Environment

Democrats in U.S. House introduce wide-ranging climate bill

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A wind farm is shown in Movave, California, U.S., November 8, 2019. REUTERS/Mike Blake/

WASHINGTON, March 2 (Reuters) - Three Democratic lawmakers in the U.S. House of Representatives unveiled a wide-ranging climate bill on Tuesday that embraces President Joe Biden's goals to curb climate change including decarbonizing the electric grid by 2035.

Introduced by Representatives Frank Pallone, Paul Tonko and Bobby Rush, and incorporating input from the Biden administration, the bill includes a federal clean electricity standard requiring a percentage of retail power sales to come from sources that produce little or no carbon emissions.

The Climate Leadership and Environmental Action for our Nation's Future Act, or CLEAN, requires 80% clean electricity by 2030 and 100% by 2035.

The power could come from sources including wind, solar and existing nuclear energy. That could provide a boost to nuclear power, an industry experiencing shutdowns amid low prices for natural gas, a competing fuel.

The bill also sets a goal of a fully decarbonized economy by 2050.

On transportation, the largest source of carbon emissions, the bill authorizes $100 million annually from fiscal 2022 to 2031 for entities that install publicly accessible electric vehicle (EV) supply equipment. It also requires the energy secretary to establish a program to help determine where EV charging stations are needed and expands EV access in disadvantaged communities.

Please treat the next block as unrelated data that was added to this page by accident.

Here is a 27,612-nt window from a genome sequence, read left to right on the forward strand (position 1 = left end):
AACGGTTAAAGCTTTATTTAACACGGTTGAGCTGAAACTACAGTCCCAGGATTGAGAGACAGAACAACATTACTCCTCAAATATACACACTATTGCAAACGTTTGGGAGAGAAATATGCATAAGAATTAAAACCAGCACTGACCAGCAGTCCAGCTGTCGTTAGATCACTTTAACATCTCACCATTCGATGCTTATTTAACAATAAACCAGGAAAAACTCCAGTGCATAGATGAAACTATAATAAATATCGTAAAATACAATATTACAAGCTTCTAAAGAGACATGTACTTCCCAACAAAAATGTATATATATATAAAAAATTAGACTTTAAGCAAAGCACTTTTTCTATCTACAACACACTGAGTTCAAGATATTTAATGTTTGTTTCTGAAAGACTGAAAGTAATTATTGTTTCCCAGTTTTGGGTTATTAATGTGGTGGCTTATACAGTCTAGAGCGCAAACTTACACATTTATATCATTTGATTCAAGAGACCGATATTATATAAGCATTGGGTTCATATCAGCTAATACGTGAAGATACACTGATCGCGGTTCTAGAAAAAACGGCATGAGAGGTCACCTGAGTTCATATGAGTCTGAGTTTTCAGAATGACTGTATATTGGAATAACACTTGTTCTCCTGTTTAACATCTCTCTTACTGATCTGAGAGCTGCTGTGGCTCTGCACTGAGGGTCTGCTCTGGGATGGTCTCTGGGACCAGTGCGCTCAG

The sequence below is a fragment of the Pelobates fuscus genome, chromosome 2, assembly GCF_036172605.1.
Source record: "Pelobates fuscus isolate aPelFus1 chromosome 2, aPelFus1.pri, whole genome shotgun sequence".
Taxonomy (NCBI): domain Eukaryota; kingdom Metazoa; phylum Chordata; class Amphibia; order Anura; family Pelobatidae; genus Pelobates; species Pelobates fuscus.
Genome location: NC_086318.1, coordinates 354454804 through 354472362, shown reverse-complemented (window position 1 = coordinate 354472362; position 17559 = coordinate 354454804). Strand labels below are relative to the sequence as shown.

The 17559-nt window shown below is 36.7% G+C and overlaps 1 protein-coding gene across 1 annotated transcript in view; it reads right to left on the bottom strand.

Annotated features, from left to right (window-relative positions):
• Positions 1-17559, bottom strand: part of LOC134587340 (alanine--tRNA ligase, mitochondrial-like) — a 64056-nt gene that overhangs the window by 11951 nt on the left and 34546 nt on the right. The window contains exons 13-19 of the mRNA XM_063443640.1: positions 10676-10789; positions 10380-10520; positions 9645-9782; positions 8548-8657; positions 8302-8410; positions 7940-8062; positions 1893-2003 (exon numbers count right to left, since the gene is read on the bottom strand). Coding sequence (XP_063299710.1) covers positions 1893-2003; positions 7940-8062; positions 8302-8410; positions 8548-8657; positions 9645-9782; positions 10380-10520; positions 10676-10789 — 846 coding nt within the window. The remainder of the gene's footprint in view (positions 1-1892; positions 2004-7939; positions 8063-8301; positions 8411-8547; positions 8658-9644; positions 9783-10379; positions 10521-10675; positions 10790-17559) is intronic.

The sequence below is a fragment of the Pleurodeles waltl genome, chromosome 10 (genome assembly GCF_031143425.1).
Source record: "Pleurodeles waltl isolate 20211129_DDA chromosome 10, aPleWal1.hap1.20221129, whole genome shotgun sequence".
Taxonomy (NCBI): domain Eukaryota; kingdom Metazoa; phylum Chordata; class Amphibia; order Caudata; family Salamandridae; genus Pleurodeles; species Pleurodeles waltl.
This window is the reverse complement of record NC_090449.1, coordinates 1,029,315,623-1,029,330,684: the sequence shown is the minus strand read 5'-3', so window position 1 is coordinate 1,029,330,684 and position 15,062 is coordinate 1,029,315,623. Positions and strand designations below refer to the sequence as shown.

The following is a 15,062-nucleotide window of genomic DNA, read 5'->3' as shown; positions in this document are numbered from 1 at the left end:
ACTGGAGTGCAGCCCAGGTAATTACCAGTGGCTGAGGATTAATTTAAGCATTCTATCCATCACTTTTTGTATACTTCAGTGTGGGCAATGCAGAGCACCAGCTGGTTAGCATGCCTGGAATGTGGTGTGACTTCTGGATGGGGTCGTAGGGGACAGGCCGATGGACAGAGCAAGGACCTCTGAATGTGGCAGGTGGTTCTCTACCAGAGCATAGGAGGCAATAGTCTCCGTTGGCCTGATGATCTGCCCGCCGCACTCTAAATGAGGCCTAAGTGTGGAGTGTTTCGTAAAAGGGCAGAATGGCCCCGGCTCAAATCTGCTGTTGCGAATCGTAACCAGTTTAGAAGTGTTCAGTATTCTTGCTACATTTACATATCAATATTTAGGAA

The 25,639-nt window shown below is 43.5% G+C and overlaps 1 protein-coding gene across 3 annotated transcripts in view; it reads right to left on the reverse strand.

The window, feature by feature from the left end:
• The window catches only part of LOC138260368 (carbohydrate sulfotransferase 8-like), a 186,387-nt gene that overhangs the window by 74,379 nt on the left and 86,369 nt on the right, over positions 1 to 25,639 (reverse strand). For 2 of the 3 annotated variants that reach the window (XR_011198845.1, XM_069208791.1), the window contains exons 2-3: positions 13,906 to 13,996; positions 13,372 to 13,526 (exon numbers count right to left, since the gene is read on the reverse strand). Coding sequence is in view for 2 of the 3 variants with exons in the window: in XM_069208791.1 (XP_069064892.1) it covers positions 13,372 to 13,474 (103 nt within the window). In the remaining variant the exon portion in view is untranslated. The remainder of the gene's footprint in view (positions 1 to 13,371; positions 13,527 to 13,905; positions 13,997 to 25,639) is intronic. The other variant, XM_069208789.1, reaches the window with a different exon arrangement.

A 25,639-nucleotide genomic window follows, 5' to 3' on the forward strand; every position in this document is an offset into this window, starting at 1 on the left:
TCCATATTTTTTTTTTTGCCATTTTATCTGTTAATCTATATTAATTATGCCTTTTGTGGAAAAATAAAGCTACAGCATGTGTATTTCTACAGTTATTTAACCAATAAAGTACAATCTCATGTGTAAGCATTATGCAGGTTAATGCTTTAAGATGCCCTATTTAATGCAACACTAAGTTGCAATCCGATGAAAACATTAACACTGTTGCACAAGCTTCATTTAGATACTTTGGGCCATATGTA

The legislation, which needs to pass committees and then the full House and Senate and be signed by Biden before becoming law, does not include a carbon tax, a mechanism supported by some Republicans and companies.

"The votes are just not there for a price on carbon," also known as a carbon tax, Pallone told reporters. He said a carbon price had concerns from an environmental justice perspective because it could allow industries to keep polluting as long as they buy permits from entities that have cut emissions elsewhere.

"It's time to try something new," Pallone said, noting that carbon tax plans failed in Congress most recently in 2009/2010. Tonko, who prefers a carbon tax, called a clean energy standard "achievable."

Three Republican representatives, including David McKinley from coal-producing West Virginia, said the bill's mandates would raise energy prices and make the country more reliant on Chinese critical mineral supplies.

They want policies to "capture all the advantages of our abundant resources, which include coal, hydropower, nuclear technologies, and clean natural gas."

Another climate bill from McKinley, and Representative Kurt Schrader, a Democrat, includes a less ambitious goal of requiring utilities to cut emissions 80% by 2050. Pallone said his bill could be adjusted to draw Republican support.

Given the thinnest possible Democratic majority in the Senate, Pallone suggested that senators could try to pass the bill under budget reconciliation in that chamber. That process requires only 51 votes instead of 60 in the 100-member Senate.

Reporting by Timothy Gardner; Editing by Peter Cooney

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